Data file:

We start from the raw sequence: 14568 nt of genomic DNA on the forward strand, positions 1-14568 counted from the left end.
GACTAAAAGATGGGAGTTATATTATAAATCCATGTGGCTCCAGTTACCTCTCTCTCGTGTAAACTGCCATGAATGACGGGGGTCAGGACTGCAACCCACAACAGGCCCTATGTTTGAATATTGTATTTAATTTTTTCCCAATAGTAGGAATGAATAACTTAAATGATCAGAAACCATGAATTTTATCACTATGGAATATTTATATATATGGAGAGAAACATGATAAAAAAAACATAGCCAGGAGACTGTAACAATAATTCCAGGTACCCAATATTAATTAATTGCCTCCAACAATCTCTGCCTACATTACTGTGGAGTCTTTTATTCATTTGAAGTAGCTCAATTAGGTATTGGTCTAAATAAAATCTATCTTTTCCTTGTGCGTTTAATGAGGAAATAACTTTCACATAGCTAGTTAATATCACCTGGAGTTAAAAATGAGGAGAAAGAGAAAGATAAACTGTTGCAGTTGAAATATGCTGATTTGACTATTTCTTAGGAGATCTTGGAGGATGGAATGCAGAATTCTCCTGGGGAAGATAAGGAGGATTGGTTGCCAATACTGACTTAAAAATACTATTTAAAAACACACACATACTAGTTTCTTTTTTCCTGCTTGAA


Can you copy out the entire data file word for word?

We start from the raw sequence: 14568 nt of genomic DNA on the forward strand, positions 1-14568 counted from the left end.
GACTAAAAGATGGGAGTTATATTATAAATCCATGTGGCTCCAGTTACCTCTCTCTCGTGTAAACTGCCATGAATGACGGGGGTCAGGACTGCAACCCACAACAGGCCCTATGTTTGAATATTGTATTTAATTTTTTCCCAATAGTAGGAATGAATAACTTAAATGATCAGAAACCATGAATTTTATCACTATGGAATATTTATATATATGGAGAGAAACATGATAAAAAAAACATAGCCAGGAGACTGTAACAATAATTCCAGGTACCCAATATTAATTAATTGCCTCCAACAATCTCTGCCTACATTACTGTGGAGTCTTTTATTCATTTGAAGTAGCTCAATTAGGTATTGGTCTAAATAAAATCTATCTTTTCCTTGTGCGTTTAATGAGGAAATAACTTTCACATAGCTAGTTAATATCACCTGGAGTTAAAAATGAGGAGAAAGAGAAAGATAAACTGTTGCAGTTGAAATATGCTGATTTGACTATTTCTTAGGAGATCTTGGAGGATGGAATGCAGAATTCTCCTGGGGAAGATAAGGAGGATTGGTTGCCAATACTGACTTAAAAATACTATTTAAAAACACACACATACTAGTTTCTTTTTTCCTGCTTGAA